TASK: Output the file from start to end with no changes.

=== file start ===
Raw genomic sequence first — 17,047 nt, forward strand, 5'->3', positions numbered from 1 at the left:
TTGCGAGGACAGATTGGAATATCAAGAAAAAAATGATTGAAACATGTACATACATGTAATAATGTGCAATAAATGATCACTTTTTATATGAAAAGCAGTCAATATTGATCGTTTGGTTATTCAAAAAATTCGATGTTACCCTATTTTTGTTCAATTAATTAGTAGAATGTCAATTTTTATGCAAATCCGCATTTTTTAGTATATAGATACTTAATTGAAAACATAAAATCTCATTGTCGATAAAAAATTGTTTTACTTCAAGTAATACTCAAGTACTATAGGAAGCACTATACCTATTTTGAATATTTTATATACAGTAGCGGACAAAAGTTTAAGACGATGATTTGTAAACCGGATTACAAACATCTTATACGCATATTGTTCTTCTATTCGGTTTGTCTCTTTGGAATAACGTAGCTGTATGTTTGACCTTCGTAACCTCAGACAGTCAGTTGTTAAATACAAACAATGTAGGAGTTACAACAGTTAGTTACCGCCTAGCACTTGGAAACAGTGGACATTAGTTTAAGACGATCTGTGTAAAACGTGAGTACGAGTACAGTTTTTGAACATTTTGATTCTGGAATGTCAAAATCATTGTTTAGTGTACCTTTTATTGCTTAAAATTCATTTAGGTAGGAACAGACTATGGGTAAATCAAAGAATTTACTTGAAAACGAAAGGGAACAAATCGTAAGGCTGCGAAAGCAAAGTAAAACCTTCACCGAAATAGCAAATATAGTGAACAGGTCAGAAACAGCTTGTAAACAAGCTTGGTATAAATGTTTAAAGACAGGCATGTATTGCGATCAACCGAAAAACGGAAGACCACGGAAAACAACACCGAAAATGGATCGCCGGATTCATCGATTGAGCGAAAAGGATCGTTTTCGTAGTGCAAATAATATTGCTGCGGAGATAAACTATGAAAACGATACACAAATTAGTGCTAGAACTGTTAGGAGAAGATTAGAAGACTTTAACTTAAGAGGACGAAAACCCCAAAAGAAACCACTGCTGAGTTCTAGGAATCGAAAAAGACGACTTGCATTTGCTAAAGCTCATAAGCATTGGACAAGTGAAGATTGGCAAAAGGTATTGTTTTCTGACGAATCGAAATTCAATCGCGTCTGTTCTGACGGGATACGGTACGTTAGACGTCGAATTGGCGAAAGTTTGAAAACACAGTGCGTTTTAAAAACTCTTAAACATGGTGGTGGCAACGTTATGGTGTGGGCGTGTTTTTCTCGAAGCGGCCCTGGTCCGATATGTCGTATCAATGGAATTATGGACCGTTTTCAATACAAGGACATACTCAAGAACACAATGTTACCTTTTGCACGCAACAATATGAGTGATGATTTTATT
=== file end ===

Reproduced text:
Raw genomic sequence first — 17,047 nt, forward strand, 5'->3', positions numbered from 1 at the left:
TTGCGAGGACAGATTGGAATATCAAGAAAAAAATGATTGAAACATGTACATACATGTAATAATGTGCAATAAATGATCACTTTTTATATGAAAAGCAGTCAATATTGATCGTTTGGTTATTCAAAAAATTCGATGTTACCCTATTTTTGTTCAATTAATTAGTAGAATGTCAATTTTTATGCAAATCCGCATTTTTTAGTATATAGATACTTAATTGAAAACATAAAATCTCATTGTCGATAAAAAATTGTTTTACTTCAAGTAATACTCAAGTACTATAGGAAGCACTATACCTATTTTGAATATTTTATATACAGTAGCGGACAAAAGTTTAAGACGATGATTTGTAAACCGGATTACAAACATCTTATACGCATATTGTTCTTCTATTCGGTTTGTCTCTTTGGAATAACGTAGCTGTATGTTTGACCTTCGTAACCTCAGACAGTCAGTTGTTAAATACAAACAATGTAGGAGTTACAACAGTTAGTTACCGCCTAGCACTTGGAAACAGTGGACATTAGTTTAAGACGATCTGTGTAAAACGTGAGTACGAGTACAGTTTTTGAACATTTTGATTCTGGAATGTCAAAATCATTGTTTAGTGTACCTTTTATTGCTTAAAATTCATTTAGGTAGGAACAGACTATGGGTAAATCAAAGAATTTACTTGAAAACGAAAGGGAACAAATCGTAAGGCTGCGAAAGCAAAGTAAAACCTTCACCGAAATAGCAAATATAGTGAACAGGTCAGAAACAGCTTGTAAACAAGCTTGGTATAAATGTTTAAAGACAGGCATGTATTGCGATCAACCGAAAAACGGAAGACCACGGAAAACAACACCGAAAATGGATCGCCGGATTCATCGATTGAGCGAAAAGGATCGTTTTCGTAGTGCAAATAATATTGCTGCGGAGATAAACTATGAAAACGATACACAAATTAGTGCTAGAACTGTTAGGAGAAGATTAGAAGACTTTAACTTAAGAGGACGAAAACCCCAAAAGAAACCACTGCTGAGTTCTAGGAATCGAAAAAGACGACTTGCATTTGCTAAAGCTCATAAGCATTGGACAAGTGAAGATTGGCAAAAGGTATTGTTTTCTGACGAATCGAAATTCAATCGCGTCTGTTCTGACGGGATACGGTACGTTAGACGTCGAATTGGCGAAAGTTTGAAAACACAGTGCGTTTTAAAAACTCTTAAACATGGTGGTGGCAACGTTATGGTGTGGGCGTGTTTTTCTCGAAGCGGCCCTGGTCCGATATGTCGTATCAATGGAATTATGGACCGTTTTCAATACAAGGACATACTCAAGAACACAATGTTACCTTTTGCACGCAACAATATGAGTGATGATTTTATT